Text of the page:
American Periphery, Sonoran Heartland: Recent Archaeological Explorations of Organ Pipe Cactus National Monument
Author(s): Andrew Veech
This is an abstract from the "Transcending Boundaries and Exploring Pasts: Current Archaeological Investigations of the Arizona-Sonora Borderlands" session, at the 84th annual meeting of the Society for American Archaeology.
Organ Pipe Cactus National Monument (ORPI) is a vast, rugged, and remote unit of the U.S. National Park System situated in the heart of Arizona’s Sonoran Desert. Measuring 1,338.25 km² (517.7 mi²), the park encompasses an area half the size of the state of Rhode Island. ORPI’s 48.3 km (30 mi) long southern boundary constitutes a portion of the 3,201 km (1,989 mi) long international border between the United States and Mexico, and as a border park, ORPI suffers considerable impacts to its natural and cultural resources.
Since 2012, archaeologists with the National Park Service’s Intermountain Region Archaeology Program have conducted a series of field investigations across ORPI, reassessing previously recorded archaeological sites disturbed by recent border-related activities and surveying previously unexamined areas of the park. Cumulatively, these investigations have contributed to a deeper understanding of precontact Native American lifeways within the Sonoran Desert.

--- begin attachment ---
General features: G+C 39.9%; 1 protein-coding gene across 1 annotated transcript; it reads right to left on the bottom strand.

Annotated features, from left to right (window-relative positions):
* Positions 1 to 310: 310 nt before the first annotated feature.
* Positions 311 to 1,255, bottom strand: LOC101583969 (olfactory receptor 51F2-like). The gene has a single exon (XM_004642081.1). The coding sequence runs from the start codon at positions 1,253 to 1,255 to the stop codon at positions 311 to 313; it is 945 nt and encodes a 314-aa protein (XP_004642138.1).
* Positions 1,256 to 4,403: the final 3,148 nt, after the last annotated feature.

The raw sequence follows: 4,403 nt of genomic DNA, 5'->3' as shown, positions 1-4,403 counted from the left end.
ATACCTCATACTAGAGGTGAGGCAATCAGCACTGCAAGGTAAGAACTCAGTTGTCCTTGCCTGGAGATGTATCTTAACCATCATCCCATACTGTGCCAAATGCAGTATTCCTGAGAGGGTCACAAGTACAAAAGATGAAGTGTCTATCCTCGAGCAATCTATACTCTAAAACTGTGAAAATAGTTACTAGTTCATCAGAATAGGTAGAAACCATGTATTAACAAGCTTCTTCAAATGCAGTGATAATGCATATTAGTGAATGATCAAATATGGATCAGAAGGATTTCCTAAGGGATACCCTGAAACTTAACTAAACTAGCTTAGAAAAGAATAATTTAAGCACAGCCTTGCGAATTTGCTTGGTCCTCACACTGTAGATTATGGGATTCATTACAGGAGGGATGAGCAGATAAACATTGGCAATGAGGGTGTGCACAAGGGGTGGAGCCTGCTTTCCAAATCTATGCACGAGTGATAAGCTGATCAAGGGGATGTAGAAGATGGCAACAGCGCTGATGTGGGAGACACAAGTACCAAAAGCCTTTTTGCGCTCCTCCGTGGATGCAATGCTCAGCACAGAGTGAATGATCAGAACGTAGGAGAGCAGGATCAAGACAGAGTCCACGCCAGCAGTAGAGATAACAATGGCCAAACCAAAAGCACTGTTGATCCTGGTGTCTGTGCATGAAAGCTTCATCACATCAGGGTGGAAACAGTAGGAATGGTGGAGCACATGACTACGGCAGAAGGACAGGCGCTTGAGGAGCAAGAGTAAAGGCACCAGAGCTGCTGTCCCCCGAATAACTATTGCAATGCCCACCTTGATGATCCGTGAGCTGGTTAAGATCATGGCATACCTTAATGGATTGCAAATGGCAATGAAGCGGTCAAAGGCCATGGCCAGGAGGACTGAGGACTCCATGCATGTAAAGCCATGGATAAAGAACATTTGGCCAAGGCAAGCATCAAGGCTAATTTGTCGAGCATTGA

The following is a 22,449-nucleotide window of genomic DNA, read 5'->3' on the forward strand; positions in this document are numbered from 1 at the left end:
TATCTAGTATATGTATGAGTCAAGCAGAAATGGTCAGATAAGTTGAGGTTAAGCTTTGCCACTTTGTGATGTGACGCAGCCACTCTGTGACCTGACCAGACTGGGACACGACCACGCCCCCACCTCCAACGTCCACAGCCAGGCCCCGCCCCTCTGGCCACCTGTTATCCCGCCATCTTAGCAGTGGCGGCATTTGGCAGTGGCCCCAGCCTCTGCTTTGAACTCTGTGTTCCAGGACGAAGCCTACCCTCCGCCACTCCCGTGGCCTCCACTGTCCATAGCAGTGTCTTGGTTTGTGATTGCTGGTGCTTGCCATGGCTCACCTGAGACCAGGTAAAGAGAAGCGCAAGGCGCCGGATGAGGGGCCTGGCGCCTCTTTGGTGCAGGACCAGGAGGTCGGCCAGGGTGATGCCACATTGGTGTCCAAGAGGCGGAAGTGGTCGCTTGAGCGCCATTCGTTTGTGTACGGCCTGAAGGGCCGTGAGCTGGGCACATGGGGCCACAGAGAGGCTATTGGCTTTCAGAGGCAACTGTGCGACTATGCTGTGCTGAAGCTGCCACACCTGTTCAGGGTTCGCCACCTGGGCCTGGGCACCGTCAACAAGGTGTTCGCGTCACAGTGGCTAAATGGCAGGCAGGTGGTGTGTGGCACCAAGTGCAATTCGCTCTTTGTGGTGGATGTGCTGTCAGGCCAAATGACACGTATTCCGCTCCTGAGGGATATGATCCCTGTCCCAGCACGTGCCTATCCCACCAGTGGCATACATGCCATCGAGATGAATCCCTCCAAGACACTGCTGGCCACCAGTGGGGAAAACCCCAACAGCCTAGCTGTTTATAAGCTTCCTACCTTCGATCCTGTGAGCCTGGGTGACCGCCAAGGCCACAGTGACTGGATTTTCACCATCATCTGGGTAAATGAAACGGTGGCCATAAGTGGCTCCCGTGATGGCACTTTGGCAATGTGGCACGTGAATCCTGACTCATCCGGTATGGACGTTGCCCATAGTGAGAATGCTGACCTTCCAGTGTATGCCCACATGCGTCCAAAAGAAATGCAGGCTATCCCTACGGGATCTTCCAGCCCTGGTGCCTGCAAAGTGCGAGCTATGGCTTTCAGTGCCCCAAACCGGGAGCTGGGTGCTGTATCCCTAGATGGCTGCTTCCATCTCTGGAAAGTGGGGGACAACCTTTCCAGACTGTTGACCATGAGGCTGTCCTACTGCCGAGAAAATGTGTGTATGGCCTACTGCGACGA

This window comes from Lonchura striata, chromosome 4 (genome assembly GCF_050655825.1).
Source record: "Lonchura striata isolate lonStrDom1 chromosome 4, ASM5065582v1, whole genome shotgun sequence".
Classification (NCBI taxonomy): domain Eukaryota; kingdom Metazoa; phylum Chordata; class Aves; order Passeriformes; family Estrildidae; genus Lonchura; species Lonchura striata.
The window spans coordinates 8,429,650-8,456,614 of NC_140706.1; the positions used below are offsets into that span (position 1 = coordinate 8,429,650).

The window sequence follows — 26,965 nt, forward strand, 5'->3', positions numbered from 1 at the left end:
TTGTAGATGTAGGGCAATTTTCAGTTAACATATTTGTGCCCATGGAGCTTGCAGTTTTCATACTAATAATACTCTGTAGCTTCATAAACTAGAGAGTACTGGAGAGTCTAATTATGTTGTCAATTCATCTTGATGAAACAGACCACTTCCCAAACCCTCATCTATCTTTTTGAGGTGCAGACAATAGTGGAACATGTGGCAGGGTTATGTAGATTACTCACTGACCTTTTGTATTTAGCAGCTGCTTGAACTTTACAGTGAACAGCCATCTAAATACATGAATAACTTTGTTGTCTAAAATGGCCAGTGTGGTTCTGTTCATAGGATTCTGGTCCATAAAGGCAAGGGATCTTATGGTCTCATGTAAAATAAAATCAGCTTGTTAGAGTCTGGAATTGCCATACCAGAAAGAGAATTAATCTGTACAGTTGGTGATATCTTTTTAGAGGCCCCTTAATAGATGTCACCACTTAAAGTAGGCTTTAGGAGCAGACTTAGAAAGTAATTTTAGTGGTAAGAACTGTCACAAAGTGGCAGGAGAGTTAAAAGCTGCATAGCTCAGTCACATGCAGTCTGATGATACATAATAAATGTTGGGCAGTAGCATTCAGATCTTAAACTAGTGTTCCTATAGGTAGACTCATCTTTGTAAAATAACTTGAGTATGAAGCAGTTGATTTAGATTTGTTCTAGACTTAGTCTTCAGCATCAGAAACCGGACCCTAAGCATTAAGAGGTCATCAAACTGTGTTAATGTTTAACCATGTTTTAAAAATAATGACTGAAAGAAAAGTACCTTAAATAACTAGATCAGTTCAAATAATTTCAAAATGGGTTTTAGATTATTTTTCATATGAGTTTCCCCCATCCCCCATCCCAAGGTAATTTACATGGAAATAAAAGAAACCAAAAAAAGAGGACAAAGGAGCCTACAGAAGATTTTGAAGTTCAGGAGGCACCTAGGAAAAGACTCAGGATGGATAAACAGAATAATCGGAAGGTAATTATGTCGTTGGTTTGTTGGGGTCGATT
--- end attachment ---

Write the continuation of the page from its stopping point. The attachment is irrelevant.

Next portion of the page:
Cite this Record
American Periphery, Sonoran Heartland: Recent Archaeological Explorations of Organ Pipe Cactus National Monument. Andrew Veech. Presented at The 84th Annual Meeting of the Society for American Archaeology, Albuquerque, NM. 2019 ( tDAR id: 451760)
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min long: -123.97; min lat: 25.958 ; max long: -92.549; max lat: 37.996 ;
Abstract Id(s): 23074